7:00 pm, Tuesday, March 16, 1999, Ocean Palace Restaurant, 855 Central Ave, Albany, across from the Hannaford Plaza,
In an attempt to see if purely social events, with no formal program, are of interest to our members, Ken Meyer and Peter Huston are holding the first ever ISUNY Chat N' Chew at this excellent local Chinese restaurant. If you enjoy the after meeting get togethers, this is an attempt to hold the same type of informal gathering, but at an earlier hour and a different location. We have chosen a non-Wednesday as many people have wanted non-Wednesday events as well. This is an experiment, and its success or failure will determine the likelihood of other events of this sort. If you are interested, please make an effort to be there. For more details call Peter Huston at 393-3478 or e-mail firstname.lastname@example.org.
Over the past few months some people have come to me asking how decisions are made in this organization and what they should do if they have an idea for a project or something they wish to do or have run in our newsletter. Others have felt that ISUNY should behave more like some other organization they are or were involved in. One of my goals as president has been to share more about how the organization is structured. We do wish to clarify any such matters with all interested persons.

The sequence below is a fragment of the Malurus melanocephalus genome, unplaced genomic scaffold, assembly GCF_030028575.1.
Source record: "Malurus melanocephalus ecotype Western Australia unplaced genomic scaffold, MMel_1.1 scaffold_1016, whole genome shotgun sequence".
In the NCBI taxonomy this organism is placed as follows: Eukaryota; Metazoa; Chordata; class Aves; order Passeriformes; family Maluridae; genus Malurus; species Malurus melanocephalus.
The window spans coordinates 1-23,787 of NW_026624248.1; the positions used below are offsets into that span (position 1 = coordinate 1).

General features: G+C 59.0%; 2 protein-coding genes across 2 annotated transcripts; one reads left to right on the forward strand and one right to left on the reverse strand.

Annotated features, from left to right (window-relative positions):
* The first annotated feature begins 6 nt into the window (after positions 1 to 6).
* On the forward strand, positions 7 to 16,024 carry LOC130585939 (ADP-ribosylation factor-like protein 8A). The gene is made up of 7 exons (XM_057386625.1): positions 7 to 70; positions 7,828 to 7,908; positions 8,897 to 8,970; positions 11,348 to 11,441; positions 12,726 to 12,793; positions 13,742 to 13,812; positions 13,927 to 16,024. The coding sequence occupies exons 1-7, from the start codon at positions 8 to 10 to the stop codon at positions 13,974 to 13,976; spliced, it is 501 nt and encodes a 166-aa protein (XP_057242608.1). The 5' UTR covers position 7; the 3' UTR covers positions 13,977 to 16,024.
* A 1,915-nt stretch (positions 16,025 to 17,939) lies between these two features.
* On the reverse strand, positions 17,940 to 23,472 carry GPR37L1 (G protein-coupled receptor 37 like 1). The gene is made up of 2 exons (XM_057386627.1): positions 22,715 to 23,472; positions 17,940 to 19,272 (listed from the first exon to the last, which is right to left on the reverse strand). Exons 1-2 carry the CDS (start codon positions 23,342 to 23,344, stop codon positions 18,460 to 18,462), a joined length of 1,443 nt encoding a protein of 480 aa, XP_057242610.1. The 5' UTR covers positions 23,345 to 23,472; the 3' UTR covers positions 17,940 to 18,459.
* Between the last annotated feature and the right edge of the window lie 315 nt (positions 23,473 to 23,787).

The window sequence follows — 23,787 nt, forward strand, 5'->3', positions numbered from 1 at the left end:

To obtain information on ISUNY's internal structure, we recommend the following:
In October of 1994 several residents of Stillwater, New York saw something unusual in the sky. According to an article in the Albany Times Union entitled: ``Twinkle twinkle little starmen?''
Two television news stations even showed up, and filmed the object---the film crew saw only one---the next day, which provided an inadvertent, but very important, clue.
What would cause sane, sober people to believe they saw a UFO? What was seen over Stillwarter? This article is about the perceptual effects, particularly illusions of motion that lead, people to believe they saw a UFO. It's about the ``lights in the sky'' reports, which result in calls to the airport or local planetarium.